The bird must then be “manned” which is the process of taming the bird and making it feel comfortable in your presence. The result of all this work is a trust bond between handler and bird, and a mutually beneficial relationship.
The next step is to get that bond cemented and then “enter the hawk to game,” which is falconer parlance for taking the bird on an actual hunt.
Falconers train birds through the reward of food. That’s how handlers train the birds to fly to their fist and stay with the handler in the field. That’s also why an accurate set of scales is one of the falconer’s most important tools. If the bird weighs too much, not only is it too heavy to hunt effectively, there’s no incentive for coming back.
With the regulations, requirements, enormous time commitment, and shrinking habitat, the sheer difficulty of becoming and staying a falconer gives rise to the question, why?
What causes a person to get drawn into falconry in the first place and what about this arcane sport makes almost everyone introduced to it develop an almost monkish devotion to its practice?
Almost every falconer replies, in one fashion or another, that it’s the experience of being able to both witness and interact with something that represents unfettered wildness, and the fascination with and allure of flight.
“It’s not about taking game,” one falconer told me. “Falconry is not a results-oriented sport, and it’s actually a very inefficient way to hunt. It has everything to do with the birds themselves, watching them fly, interacting with them.”
“When you let your bird go, you never really know what’s going to happen,” says another. “They’re wild creatures, and when they leave your fist, they can lead you in the strangest places. Or you may never see them again. That’s just part of the allure of it.”
That connection to wildness is why every morning in the fall and winter, falconers can be found on the prairie and in the woods, sending their birds aloft in search of game and thus perpetuating a cycle as old as history itself.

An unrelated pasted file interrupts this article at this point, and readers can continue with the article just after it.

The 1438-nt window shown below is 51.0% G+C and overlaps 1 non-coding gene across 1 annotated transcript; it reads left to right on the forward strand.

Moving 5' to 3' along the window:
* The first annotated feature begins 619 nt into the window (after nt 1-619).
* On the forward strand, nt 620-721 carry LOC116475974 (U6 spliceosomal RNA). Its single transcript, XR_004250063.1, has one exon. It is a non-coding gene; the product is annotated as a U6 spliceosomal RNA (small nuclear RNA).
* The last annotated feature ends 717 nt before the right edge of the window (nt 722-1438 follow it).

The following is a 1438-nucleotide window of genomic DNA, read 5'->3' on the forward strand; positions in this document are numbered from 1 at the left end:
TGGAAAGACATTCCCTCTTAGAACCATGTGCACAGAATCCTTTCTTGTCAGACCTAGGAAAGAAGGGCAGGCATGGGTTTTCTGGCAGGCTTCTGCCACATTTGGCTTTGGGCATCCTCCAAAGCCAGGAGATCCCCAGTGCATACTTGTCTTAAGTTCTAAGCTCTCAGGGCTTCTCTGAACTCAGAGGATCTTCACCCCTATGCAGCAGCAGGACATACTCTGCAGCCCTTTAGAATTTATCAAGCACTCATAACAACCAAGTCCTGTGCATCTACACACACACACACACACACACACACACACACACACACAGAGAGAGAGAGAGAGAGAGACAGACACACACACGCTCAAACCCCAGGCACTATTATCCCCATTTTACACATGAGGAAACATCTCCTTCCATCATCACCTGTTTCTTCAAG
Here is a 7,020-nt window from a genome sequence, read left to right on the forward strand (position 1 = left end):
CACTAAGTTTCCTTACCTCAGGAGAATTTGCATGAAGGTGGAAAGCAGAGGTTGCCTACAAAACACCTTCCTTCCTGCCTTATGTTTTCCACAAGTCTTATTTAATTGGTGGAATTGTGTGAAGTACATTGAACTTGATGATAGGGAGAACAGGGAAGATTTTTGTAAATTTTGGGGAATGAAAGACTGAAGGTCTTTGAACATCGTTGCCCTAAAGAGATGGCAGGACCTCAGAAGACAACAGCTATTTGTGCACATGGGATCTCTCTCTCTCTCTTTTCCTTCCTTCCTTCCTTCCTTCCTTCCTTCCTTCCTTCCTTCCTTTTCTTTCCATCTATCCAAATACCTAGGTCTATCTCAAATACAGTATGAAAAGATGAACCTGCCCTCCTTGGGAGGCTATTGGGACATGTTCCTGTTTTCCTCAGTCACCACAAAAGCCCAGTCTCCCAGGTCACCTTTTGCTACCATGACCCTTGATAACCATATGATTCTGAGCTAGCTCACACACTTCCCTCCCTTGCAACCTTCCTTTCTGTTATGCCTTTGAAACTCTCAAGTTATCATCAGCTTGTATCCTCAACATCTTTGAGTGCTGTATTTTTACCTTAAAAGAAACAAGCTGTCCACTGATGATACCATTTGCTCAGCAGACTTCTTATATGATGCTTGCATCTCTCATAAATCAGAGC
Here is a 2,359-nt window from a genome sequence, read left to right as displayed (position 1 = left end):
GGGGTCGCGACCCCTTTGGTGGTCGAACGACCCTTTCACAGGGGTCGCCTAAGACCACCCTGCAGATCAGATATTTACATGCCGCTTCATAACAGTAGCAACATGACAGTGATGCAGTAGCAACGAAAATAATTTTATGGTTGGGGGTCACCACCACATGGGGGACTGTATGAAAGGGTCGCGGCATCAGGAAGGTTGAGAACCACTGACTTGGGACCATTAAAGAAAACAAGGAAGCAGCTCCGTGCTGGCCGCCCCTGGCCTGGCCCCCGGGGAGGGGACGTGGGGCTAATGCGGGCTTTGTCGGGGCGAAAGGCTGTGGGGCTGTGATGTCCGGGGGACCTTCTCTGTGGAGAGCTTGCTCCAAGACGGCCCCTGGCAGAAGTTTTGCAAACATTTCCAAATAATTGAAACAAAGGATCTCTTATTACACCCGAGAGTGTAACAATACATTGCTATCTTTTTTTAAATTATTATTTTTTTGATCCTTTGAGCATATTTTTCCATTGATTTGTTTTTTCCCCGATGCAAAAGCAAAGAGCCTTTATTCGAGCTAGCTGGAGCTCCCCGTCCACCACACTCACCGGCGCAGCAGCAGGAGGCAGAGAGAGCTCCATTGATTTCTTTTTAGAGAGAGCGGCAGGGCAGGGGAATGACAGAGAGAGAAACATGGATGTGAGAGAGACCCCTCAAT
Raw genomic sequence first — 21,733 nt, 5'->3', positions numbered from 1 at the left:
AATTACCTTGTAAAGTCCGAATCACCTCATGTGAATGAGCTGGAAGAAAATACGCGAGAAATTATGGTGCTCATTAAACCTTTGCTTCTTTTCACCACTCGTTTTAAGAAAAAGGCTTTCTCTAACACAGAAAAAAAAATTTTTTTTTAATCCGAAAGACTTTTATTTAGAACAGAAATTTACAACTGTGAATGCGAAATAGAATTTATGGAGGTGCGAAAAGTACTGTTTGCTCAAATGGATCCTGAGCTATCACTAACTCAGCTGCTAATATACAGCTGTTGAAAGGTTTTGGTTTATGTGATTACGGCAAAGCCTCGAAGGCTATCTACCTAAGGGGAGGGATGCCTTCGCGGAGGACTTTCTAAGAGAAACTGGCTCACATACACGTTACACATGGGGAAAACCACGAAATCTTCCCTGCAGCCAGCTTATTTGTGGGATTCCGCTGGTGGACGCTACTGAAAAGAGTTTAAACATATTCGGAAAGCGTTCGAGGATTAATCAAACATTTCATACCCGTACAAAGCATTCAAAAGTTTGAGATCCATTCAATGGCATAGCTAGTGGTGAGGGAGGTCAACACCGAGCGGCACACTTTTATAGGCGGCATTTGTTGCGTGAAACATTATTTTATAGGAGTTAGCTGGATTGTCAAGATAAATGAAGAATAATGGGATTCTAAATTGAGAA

Falconry is so ancient that its origins are somewhat murky. No one really knows when some enterprising nomadic hunter first lured an eagle or falcon down from the sky, but the first documentation of the symbiotic relationship between man and bird dates to around 1700 B.C.
What is known is that falconry has been and still remains an intrinsic part of human culture, especially in the Middle East and parts of the Asian Steppe, where for over a thousand years Mongolian eagle hunters have trained golden eagles to hunt animals as large as wolves.
Pre-Renaissance Europe is generally considered to be the golden age of western falconry. Not only were the Crusades bringing western religious fervor to the Holy Land, they were bringing Middle Eastern falconry techniques back to the Old World.
However, like every aspect of medieval life, a rigid caste system existed in falconry. What species of bird you flew depended on your station in society. Royalty flew birds such as gyrfalcons, peregrine falcons, and merlins, while birds like goshawks and kestrels had to suffice for the lineage-impaired common folk.
In the Middle East, however, the deep-rooted falconry tradition had less to do with pageantry and more to do with the pragmatic goal of catching game. For centuries, nomadic Bedouin tribes roamed the arid regions of the Arabian peninsula, living by the ebb and flow of the falconry season so rooted in Arabian culture.
The oil wealth and power of the 20th century has done nothing to squelch that passion. Today, more than 70 percent of Arab men participate in falconry, while western falconers make up an infinitesimal percentage of the population
But no matter the nationality, all falconers are joined by the threads of a common bond. “It’s not a hobby,” one falconer tells me. “It’s a 365-day-a-year commitment, but those are the sacrifices you make when you choose to become a falconer. Sure, it’s hard, but I wouldn’t trade it for anything, and I don’t think any falconer would.”

Birds of prey fascinate us in ways other animals simply cannot. Not only is their method of hunting hypnotic in its beauty, raptors wear an air of languid superiority as comfortably as they wear their feathers. Field & Stream_’s Chad Love has always had an interest in falconry.

These photographs, which convey the essence of a sport very few see, are from some of the hunts on which he’s tagged along over the years and provide a basic introduction to the sport and tradition of falconry._